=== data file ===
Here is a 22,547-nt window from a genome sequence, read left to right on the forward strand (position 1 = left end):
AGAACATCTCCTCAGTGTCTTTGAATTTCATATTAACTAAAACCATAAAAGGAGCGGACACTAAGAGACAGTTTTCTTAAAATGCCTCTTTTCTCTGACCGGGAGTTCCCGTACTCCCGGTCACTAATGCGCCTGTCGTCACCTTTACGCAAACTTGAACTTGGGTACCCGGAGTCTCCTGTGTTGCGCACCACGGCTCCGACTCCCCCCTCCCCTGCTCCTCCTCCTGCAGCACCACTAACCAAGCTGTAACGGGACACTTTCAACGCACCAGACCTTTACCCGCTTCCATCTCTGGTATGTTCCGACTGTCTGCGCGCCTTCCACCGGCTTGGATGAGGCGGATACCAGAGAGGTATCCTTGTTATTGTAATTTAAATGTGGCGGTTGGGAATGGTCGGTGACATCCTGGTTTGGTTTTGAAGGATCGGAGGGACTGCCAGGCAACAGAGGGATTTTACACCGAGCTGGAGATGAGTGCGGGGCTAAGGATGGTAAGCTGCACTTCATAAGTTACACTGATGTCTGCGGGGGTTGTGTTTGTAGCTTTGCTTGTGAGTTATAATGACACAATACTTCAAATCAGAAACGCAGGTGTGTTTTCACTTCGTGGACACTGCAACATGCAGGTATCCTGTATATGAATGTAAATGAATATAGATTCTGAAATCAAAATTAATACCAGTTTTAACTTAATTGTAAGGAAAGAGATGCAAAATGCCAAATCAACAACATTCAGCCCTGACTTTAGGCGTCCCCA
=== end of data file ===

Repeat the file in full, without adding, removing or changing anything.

Here is a 22,547-nt window from a genome sequence, read left to right on the forward strand (position 1 = left end):
AGAACATCTCCTCAGTGTCTTTGAATTTCATATTAACTAAAACCATAAAAGGAGCGGACACTAAGAGACAGTTTTCTTAAAATGCCTCTTTTCTCTGACCGGGAGTTCCCGTACTCCCGGTCACTAATGCGCCTGTCGTCACCTTTACGCAAACTTGAACTTGGGTACCCGGAGTCTCCTGTGTTGCGCACCACGGCTCCGACTCCCCCCTCCCCTGCTCCTCCTCCTGCAGCACCACTAACCAAGCTGTAACGGGACACTTTCAACGCACCAGACCTTTACCCGCTTCCATCTCTGGTATGTTCCGACTGTCTGCGCGCCTTCCACCGGCTTGGATGAGGCGGATACCAGAGAGGTATCCTTGTTATTGTAATTTAAATGTGGCGGTTGGGAATGGTCGGTGACATCCTGGTTTGGTTTTGAAGGATCGGAGGGACTGCCAGGCAACAGAGGGATTTTACACCGAGCTGGAGATGAGTGCGGGGCTAAGGATGGTAAGCTGCACTTCATAAGTTACACTGATGTCTGCGGGGGTTGTGTTTGTAGCTTTGCTTGTGAGTTATAATGACACAATACTTCAAATCAGAAACGCAGGTGTGTTTTCACTTCGTGGACACTGCAACATGCAGGTATCCTGTATATGAATGTAAATGAATATAGATTCTGAAATCAAAATTAATACCAGTTTTAACTTAATTGTAAGGAAAGAGATGCAAAATGCCAAATCAACAACATTCAGCCCTGACTTTAGGCGTCCCCA